• Canvas Scaler component set to “Scale with Screen Size” to resolution 360×640.
    • “Screen Match Mode” set to “Expand”, meaning differences in aspect result in space being added, not removed.
    • All UI elements are placed inside an empty 360×640 gameobject on the canvas. Combined with the scaler settings, this allows us to not care about the anchors or pivots of our objects. Any UI element placed within this 9×16 rectangle will stay in their position – screen aspect changes will only add space on the outside.
  3. A canvas grid gizmo script that overlays your desired grid in the viewport, so you can match your design closely.
  4. A camera script that takes control of your field of view, making it driven by the vertical angle when the screen is wider than 9:16, and swapping to horizontal angle when it’s narrower. This makes sure the viewport always expands out from your desired aspect ratio, meaning the visual behaviour matches the UI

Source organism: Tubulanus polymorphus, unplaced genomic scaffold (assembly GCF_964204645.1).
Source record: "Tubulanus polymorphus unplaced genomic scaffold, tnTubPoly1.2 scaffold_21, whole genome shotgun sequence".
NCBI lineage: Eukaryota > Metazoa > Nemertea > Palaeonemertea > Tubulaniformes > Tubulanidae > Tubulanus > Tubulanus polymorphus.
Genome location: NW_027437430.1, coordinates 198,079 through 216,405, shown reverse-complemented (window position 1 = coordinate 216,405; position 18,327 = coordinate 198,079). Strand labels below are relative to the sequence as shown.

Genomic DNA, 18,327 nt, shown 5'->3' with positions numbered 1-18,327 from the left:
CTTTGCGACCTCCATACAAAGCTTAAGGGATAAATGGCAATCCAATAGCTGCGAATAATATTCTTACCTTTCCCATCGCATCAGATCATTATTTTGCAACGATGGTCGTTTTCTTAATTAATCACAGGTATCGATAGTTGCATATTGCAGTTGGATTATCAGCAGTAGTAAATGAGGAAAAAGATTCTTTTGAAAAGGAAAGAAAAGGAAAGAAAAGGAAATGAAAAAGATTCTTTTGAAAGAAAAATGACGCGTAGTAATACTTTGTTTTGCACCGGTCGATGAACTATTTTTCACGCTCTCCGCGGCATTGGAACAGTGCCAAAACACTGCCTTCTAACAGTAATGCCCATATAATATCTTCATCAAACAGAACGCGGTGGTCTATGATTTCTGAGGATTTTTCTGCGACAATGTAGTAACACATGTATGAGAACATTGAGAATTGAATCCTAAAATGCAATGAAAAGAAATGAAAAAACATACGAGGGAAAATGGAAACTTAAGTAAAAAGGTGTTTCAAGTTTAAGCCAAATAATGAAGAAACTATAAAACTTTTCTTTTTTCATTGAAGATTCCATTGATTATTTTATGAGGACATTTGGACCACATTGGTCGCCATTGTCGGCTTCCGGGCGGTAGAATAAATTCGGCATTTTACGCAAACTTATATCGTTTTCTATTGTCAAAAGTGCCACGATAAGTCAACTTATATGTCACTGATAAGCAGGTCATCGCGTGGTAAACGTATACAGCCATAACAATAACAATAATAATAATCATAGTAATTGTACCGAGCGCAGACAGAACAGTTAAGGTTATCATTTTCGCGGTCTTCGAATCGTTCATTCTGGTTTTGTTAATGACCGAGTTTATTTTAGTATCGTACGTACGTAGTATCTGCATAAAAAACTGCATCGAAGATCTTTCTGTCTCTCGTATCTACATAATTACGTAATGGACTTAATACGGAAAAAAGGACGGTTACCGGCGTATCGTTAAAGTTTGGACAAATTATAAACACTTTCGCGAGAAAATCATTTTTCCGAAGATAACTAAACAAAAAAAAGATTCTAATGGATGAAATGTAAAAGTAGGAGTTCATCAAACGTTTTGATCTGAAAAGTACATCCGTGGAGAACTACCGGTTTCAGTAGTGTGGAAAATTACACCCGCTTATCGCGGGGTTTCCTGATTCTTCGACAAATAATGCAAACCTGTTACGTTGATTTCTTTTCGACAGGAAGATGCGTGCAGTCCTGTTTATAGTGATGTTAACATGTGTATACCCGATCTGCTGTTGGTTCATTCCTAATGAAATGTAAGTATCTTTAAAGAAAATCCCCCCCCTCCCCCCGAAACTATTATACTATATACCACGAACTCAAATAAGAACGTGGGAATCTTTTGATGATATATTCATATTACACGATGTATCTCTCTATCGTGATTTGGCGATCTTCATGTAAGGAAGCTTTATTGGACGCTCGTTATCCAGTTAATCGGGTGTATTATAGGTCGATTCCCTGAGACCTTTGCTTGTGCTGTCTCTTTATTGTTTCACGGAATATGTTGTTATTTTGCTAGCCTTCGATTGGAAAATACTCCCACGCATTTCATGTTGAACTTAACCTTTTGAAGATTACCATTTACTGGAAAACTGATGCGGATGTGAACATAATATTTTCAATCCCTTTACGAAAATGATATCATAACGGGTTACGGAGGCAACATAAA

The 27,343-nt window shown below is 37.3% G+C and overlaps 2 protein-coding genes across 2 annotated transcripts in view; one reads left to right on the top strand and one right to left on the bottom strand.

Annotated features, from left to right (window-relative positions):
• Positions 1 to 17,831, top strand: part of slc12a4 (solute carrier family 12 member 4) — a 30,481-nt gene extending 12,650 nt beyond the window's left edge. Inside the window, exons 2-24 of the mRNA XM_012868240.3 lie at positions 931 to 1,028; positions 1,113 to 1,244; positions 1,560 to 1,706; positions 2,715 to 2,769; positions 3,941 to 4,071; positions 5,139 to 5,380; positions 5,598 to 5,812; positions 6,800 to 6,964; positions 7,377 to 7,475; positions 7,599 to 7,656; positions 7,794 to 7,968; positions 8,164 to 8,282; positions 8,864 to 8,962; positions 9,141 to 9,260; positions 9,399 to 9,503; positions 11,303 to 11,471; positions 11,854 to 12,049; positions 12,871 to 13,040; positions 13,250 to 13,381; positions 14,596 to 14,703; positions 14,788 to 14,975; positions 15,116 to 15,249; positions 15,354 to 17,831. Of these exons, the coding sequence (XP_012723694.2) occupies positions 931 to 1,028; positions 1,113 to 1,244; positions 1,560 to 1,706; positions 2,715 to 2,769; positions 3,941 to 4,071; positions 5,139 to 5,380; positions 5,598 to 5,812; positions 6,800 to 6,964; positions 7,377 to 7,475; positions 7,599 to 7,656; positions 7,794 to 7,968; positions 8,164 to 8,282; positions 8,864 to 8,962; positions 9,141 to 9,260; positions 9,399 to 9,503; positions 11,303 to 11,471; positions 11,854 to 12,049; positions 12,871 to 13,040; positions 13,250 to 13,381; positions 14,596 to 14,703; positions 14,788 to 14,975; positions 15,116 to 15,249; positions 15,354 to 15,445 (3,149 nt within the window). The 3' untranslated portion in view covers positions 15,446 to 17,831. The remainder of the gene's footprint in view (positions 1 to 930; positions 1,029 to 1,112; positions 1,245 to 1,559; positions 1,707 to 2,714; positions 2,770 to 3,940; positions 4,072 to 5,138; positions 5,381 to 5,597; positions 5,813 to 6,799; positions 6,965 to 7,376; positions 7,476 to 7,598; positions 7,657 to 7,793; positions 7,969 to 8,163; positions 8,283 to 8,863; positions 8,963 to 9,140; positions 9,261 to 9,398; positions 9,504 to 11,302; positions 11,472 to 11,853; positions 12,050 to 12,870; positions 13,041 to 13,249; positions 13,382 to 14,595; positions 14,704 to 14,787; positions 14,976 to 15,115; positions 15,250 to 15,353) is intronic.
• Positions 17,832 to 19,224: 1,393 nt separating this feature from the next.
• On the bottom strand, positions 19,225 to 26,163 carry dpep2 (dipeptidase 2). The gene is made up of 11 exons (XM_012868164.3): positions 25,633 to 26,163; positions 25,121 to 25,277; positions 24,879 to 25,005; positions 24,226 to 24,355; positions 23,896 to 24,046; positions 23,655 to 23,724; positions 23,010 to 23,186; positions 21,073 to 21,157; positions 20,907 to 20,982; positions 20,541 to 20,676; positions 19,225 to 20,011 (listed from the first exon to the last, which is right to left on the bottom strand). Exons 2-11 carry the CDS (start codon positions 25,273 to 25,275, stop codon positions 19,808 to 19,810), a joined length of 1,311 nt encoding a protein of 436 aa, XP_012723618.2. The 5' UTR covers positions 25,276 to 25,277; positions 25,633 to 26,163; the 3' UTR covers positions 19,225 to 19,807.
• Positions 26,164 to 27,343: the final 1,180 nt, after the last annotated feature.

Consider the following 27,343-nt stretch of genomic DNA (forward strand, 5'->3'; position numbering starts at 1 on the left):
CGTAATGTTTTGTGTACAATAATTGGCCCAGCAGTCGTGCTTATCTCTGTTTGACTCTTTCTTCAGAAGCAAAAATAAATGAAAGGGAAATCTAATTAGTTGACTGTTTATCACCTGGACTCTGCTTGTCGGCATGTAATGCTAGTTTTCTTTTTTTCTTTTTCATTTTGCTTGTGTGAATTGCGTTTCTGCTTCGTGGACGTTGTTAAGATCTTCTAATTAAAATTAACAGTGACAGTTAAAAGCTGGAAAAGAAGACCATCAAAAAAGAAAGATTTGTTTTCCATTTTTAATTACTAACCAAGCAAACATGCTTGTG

Additionally, I have included a sample project, if you would like to investigate how it works.

The example UI I created to go with the framework


You can get the framework from github, or download the unitypackage.

I hope this removes some headaches from your process, and don’t hesitate to drop me a line if you end up using it, or if you run into any problems with it.

10 thoughts on “Simple Framework for Beautiful Mobile Game UI in Unity”

  1. Hey mate,
    Nice work on the package, definitely interested in adapting and rolling a version of it my own development toolset.

    I also noticed that there is an infinite loop that is created when the grid size is set to zero or less in the inspector that I thought you would want to know can occur.

    Keep up the good work 🙂

  2. hey Alex, this is an awesome editorial that I found super useful. I started using it for some of my projects at work and it’s been a great addition to my Unity toolset. Keep up the amazing work, can’t wait to see what you make next.

    PS: nice to see you again, we should catch up again sooner rather than later! 😀

  3. wow great job!
    One doubt, what would be the correct resolution and dpi’s to insert an image or video on the grid and that would look good when rescaled at a higher resolution (for example at an iPhone X resolution)?